This increased system awareness has improved his individual game, which is a message many Duke fans were afraid it would take Rivers too long to digest. His aggression on the drive is more intimidating when opponents know the pass is an option, and the increased fear of his quickness has opened up the possibility of his lethal step-back 3. Rivers’ fast adaptation has transformed Duke from a team that nearly lost at home to Belmont to a team that dominates ranked opponents. And it’s all happened in just two weeks.
Then there’s Curry, the steady, quiet presence who rarely seems miss a big shot. Actually, he’s not missing many shots at all this season. His 6-of-7 performance against Michigan, including 3-of-3 from beyond the arc, upped his shooting percentage to .556 on the year, and .583 from long range. He and Rivers share the point, and so far it seems like a happy partnership. Curry transferred from Liberty three years ago, and fell easily into Duke’s system after sitting out the championship season. Now, asked to carry more responsibility in the absence of Nolan Smith, he’s averaging 16 points per game and proving his competence at the point against strong opposition.
The other prominent guard is Andre Dawkins, whose reputation for erratic play, highlighted by long periods of inactivity, is beginning to vanish. He’s been nothing but reliable this season; a late 3-pointer against Belmont and 26 points against Michigan State saved Duke from an early upset while the team found its feet. And despite the trademark Rivers snarl, which seems more and more like a defensive affectation rather than a reflection of character, Dawkins is the fiercest player on the team. There’s a sense of anger about him that’s usually funneled into a useful competitive drive.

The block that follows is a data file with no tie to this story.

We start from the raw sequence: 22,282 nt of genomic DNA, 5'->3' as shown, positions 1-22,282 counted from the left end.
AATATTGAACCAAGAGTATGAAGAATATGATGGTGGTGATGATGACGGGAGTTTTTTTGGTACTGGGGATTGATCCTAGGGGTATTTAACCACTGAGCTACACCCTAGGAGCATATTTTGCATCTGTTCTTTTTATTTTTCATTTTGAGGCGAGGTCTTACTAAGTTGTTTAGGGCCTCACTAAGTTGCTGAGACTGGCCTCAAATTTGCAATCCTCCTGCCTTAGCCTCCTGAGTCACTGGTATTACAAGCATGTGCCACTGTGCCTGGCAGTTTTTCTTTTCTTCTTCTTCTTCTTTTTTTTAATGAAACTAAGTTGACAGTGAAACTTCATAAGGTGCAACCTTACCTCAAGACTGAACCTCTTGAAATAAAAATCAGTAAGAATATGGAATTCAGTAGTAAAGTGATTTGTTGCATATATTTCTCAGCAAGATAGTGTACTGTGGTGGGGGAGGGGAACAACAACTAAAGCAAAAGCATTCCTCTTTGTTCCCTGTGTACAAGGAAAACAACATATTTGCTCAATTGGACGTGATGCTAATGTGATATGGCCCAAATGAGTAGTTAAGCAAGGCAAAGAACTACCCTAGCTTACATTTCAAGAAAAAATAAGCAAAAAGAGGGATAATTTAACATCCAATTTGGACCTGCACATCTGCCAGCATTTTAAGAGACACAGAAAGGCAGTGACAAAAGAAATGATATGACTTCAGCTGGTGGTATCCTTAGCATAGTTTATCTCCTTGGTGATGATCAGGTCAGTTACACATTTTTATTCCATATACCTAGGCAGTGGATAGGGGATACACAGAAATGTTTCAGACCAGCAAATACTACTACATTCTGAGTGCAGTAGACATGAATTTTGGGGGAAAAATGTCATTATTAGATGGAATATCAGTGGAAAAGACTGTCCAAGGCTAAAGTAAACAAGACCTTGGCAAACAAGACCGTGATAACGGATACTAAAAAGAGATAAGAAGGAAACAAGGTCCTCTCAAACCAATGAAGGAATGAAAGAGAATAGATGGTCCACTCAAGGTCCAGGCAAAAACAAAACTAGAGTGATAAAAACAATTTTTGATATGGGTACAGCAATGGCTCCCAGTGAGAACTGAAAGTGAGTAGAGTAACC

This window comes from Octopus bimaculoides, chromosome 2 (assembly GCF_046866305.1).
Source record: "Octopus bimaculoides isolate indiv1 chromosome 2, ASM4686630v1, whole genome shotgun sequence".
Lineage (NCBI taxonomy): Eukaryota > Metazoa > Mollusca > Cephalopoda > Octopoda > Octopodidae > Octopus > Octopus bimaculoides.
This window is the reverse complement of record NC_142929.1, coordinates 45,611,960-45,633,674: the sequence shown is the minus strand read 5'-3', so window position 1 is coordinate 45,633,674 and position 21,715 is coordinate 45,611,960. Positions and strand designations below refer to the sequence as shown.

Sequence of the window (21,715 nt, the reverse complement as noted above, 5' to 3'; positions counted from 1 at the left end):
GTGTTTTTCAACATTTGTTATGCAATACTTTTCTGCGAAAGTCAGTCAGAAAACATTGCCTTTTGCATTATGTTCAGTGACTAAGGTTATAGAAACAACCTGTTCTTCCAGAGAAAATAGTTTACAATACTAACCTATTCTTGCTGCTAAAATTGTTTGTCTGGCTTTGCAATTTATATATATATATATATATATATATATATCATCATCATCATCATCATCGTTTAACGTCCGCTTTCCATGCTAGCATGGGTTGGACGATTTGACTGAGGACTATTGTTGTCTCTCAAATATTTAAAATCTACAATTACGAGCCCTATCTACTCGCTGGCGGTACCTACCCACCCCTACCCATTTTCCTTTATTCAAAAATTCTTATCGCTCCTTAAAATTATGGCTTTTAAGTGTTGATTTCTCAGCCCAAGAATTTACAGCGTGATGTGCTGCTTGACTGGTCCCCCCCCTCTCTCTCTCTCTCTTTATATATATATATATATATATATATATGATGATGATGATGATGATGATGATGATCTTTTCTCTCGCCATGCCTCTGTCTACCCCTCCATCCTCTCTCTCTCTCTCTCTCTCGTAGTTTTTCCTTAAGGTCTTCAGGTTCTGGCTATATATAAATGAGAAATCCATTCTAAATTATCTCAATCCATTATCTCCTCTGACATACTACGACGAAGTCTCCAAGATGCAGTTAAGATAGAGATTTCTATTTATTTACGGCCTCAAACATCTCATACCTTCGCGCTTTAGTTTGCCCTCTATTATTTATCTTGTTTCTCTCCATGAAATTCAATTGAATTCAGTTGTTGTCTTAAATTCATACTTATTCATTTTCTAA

The individual skill of all three can be a joy to watch, and the display was spectacular against Michigan. Add in Ryan Kelly, the 6-foot-11 forward with great range who plays more like a guard, and the quartet scored 68 points and shot 11-of-21 from 3-point range. It’s a tribute to talent, of course, but let’s give Coach K’s system its due. Last year, in the second round of the NCAA (or “third round,” by the new jargon), Michigan gave Duke a bit of trouble with a 1-3-1 zone defense that would spring up by surprise. In their first round win against no. 8 Memphis, the Wolverines confounded their opponent with the same tactic.
But this year, Duke was ready. They broke the zone down effectively all night with crisp passing, and the best example can be illustrated with this sequence in the second half: